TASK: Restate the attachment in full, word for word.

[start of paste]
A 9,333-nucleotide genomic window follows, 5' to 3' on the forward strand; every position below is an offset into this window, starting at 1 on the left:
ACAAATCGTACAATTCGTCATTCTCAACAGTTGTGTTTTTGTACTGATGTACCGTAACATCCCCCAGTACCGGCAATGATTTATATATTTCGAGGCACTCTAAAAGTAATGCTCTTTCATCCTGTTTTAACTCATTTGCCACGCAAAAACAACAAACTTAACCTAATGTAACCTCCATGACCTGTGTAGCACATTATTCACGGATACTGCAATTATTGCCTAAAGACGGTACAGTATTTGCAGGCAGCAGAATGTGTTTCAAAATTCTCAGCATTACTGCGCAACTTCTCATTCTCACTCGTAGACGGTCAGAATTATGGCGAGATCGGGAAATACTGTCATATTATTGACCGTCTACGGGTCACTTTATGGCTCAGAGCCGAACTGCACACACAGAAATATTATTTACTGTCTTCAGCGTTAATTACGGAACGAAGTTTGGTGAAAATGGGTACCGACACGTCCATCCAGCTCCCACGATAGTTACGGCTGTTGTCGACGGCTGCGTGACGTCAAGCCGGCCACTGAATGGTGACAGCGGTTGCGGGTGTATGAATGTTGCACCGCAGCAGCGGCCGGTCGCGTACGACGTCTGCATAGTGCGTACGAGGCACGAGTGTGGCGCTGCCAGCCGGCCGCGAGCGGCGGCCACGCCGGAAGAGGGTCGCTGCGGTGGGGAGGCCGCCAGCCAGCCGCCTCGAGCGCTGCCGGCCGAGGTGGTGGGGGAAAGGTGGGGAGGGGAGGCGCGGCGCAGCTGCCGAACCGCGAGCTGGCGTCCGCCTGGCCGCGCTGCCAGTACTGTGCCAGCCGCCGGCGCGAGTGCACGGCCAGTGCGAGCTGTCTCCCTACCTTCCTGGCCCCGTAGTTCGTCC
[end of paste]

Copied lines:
A 9,333-nucleotide genomic window follows, 5' to 3' on the forward strand; every position below is an offset into this window, starting at 1 on the left:
ACAAATCGTACAATTCGTCATTCTCAACAGTTGTGTTTTTGTACTGATGTACCGTAACATCCCCCAGTACCGGCAATGATTTATATATTTCGAGGCACTCTAAAAGTAATGCTCTTTCATCCTGTTTTAACTCATTTGCCACGCAAAAACAACAAACTTAACCTAATGTAACCTCCATGACCTGTGTAGCACATTATTCACGGATACTGCAATTATTGCCTAAAGACGGTACAGTATTTGCAGGCAGCAGAATGTGTTTCAAAATTCTCAGCATTACTGCGCAACTTCTCATTCTCACTCGTAGACGGTCAGAATTATGGCGAGATCGGGAAATACTGTCATATTATTGACCGTCTACGGGTCACTTTATGGCTCAGAGCCGAACTGCACACACAGAAATATTATTTACTGTCTTCAGCGTTAATTACGGAACGAAGTTTGGTGAAAATGGGTACCGACACGTCCATCCAGCTCCCACGATAGTTACGGCTGTTGTCGACGGCTGCGTGACGTCAAGCCGGCCACTGAATGGTGACAGCGGTTGCGGGTGTATGAATGTTGCACCGCAGCAGCGGCCGGTCGCGTACGACGTCTGCATAGTGCGTACGAGGCACGAGTGTGGCGCTGCCAGCCGGCCGCGAGCGGCGGCCACGCCGGAAGAGGGTCGCTGCGGTGGGGAGGCCGCCAGCCAGCCGCCTCGAGCGCTGCCGGCCGAGGTGGTGGGGGAAAGGTGGGGAGGGGAGGCGCGGCGCAGCTGCCGAACCGCGAGCTGGCGTCCGCCTGGCCGCGCTGCCAGTACTGTGCCAGCCGCCGGCGCGAGTGCACGGCCAGTGCGAGCTGTCTCCCTACCTTCCTGGCCCCGTAGTTCGTCC